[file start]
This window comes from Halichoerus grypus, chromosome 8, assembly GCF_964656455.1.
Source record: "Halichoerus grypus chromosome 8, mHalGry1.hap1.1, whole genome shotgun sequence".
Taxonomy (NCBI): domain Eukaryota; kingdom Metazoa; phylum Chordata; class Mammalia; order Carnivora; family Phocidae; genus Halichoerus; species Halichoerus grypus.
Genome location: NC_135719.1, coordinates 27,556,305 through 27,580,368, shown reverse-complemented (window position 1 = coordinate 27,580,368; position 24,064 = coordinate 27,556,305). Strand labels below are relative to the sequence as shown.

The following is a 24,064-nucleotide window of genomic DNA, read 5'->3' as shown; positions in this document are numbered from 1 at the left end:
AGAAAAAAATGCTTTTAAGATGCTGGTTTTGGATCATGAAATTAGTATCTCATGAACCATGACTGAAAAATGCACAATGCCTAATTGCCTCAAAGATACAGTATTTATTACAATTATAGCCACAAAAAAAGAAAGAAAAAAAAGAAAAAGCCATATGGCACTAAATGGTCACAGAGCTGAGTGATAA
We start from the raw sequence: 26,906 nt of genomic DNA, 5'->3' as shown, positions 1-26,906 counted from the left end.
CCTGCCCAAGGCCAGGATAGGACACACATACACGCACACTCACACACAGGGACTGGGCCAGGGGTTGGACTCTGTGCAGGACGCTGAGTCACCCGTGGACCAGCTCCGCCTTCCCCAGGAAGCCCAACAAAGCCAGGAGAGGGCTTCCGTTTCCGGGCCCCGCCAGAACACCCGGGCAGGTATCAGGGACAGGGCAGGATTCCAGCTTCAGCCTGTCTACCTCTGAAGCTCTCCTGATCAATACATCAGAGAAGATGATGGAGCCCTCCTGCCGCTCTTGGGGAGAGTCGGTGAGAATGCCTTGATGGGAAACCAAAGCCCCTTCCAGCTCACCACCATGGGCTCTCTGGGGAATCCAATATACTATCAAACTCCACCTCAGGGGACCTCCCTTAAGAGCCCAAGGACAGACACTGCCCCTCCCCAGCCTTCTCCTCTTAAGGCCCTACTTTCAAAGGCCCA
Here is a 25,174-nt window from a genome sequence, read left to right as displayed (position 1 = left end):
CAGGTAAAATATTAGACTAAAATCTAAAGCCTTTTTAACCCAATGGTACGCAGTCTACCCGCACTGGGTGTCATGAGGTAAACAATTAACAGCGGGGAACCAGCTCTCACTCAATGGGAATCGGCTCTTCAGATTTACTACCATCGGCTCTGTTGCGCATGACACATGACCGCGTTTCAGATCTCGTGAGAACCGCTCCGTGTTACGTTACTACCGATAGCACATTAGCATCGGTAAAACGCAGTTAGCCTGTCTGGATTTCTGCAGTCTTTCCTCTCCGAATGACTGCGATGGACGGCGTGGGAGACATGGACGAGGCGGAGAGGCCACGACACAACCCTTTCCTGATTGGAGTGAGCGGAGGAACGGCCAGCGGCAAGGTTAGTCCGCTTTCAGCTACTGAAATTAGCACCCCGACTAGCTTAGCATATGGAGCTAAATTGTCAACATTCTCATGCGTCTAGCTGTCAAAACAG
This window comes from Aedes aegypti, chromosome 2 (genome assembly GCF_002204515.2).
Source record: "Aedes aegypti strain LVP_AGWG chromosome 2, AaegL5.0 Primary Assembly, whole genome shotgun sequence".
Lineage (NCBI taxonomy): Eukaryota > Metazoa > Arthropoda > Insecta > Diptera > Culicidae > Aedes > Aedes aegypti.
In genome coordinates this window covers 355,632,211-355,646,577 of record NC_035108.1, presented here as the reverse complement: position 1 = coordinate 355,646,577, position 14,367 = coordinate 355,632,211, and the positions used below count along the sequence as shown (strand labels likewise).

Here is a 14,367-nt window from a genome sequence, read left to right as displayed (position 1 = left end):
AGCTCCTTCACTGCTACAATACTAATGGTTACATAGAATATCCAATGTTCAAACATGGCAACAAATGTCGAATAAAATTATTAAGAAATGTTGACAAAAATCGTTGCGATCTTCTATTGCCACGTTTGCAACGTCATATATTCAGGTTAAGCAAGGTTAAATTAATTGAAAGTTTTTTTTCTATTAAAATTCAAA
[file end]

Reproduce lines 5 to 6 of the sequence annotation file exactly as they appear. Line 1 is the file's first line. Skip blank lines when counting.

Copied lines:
The following is a 24,064-nucleotide window of genomic DNA, read 5'->3' as shown; positions in this document are numbered from 1 at the left end:
AGAAAAAAATGCTTTTAAGATGCTGGTTTTGGATCATGAAATTAGTATCTCATGAACCATGACTGAAAAATGCACAATGCCTAATTGCCTCAAAGATACAGTATTTATTACAATTATAGCCACAAAAAAAGAAAGAAAAAAAAGAAAAAGCCATATGGCACTAAATGGTCACAGAGCTGAGTGATAA